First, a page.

We have a mid span beam in the middle of the garage (24 by 24 garage) supporting the 12 ft long floor joists (2x8) for above attic space. This beam was made of gluing and nailing three 2 x 10 (or 2x12) lumbers. This beam is also supported by two lally columns across the span. The garage was built as attached in 1990-96- I believe.

My question is that the length of the each 2x12 board they used to make my beam is 16 ft long, but garage is 24 ft long. Therefore, to make the beam span 24 ft they connected 8 ft pieces. However, I'm not sure how that connection point is strong? The sim and connection are not supported by lally column (lally column is 2 ft next to this connection point), and I can see there is a tiny sagging in the connection.

We do not much use the attic space for storage but I wonder what to do?

  • Why the architect/engineer didn't spec an LVL or I-beam is going to get you nothing but speculation and could get your question closed as being opinion based, I'd recommend that you edit your question to remove these parts. The last paragraph has the only really answerable question, but I'd suggest refining it by editing to include the amount of sag over the spans between wall/post/post/wall. Building up longer beams/posts out of shorter segments is perfectly common and acceptable, so long as the nailing/bolt schedule is followed.
    – FreeMan
    Jan 17, 2022 at 17:15
  • It is understandable that you like an open space garage without the obstruction of the posts, but since, I guess, you are not the firsthand owner, any complaint is way too late now. I suggest consulting with an architect or structural engineer to see the feasibility of getting rid of the posts. Note that I doubt that your garage may not have enough clearance to accommodate a deeper replacement beam, which is likely to result.
    – r13
    Jan 17, 2022 at 18:17
  • Thank you. Actually, i do not have any plans for a open plan garage. Sorry if my post was not clear. That was only my curiosity to understand when I-joists and LVL beams started being actively used in construction industry-much after 1995 my garage built. My question is that if it is ok (by code) to make a beam from multiple dimensional lumbers by nailing shorter pieces together in my case they nailed 16ft lumber with a 8 ft lumber to make a beam to span up to 24 ft. thank you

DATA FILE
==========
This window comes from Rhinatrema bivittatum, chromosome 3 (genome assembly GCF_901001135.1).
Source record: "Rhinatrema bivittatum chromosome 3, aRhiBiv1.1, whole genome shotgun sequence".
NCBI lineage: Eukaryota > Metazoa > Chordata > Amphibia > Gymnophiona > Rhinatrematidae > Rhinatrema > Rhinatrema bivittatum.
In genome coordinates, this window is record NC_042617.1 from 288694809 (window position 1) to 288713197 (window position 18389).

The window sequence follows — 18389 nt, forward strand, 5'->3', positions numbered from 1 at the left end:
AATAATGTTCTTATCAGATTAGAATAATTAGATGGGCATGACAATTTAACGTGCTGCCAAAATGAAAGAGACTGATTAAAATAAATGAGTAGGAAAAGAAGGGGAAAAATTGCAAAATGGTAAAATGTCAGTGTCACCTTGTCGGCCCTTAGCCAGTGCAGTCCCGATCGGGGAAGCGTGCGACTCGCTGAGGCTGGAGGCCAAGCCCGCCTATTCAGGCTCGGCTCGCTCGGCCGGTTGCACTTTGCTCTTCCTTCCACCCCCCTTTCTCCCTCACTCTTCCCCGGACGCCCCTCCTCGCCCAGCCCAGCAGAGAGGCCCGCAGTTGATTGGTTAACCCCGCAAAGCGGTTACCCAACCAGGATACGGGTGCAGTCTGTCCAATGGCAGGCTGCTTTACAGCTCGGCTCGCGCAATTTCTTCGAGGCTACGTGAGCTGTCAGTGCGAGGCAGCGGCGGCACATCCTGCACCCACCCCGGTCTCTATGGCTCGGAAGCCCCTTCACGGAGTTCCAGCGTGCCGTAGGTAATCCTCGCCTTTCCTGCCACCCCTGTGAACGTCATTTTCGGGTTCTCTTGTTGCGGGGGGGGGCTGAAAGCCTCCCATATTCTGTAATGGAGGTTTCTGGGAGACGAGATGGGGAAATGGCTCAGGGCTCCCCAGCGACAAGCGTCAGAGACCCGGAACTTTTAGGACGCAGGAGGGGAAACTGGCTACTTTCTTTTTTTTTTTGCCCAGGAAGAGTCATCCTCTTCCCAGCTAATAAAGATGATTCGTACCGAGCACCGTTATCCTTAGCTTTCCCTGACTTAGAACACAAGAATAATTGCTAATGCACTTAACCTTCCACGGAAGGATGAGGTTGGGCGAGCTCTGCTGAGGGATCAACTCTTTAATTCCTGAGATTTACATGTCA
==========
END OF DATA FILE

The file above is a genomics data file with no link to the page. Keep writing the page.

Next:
– victor
    Jan 17, 2022 at 18:25
  • Since your most recent comment indicates what your real question is, I've removed all the speculative and opinion based questions and focused on the real question. If you're interested in when steel & LVLs became common in residential construction, please feel free to ask a new question about that.
    – FreeMan
    Jan 17, 2022 at 19:07
  • If short bits could not be made into long bits, we would be missing a lot of bridges…
    – Solar Mike
    Jan 18, 2022 at 4:59

1 Answer 1


Unless you believe that your house didn't pass the various inspections (which include inspections of framing) while it was being built, then it seems rather obvious that this is, indeed, allowed.

Note that if the span had only been 16', the main beam still would have been made up of three 2x10 or 2x12 sticks of lumber nailed (and possibly glued) together.

The fact that the beam is longer than lumber that is readily available required it to be made up of shorter pieces. So long as the joints between the shorter pieces do not overlap, and the nailing followed the pattern indicated by the engineer, then you have nothing to worry about.

The architect/engineer could have specified some sort of engineered lumber (LVLs were in use as early as 1990, possibly earlier) however then, as now, engineered lumber tends to be more expensive than "real" lumber*, so it was probably a simple cost trade off. The same holds true for steel - my brother in law has a steel beam spanning his basement ceiling in his house build around 1993. It cost more and it required a crane to set it, but it was a cost they were willing to accept to have an open basement floor without posts, walls, etc.

*The ridiculous lumber prices of the last 2 years not withstanding...

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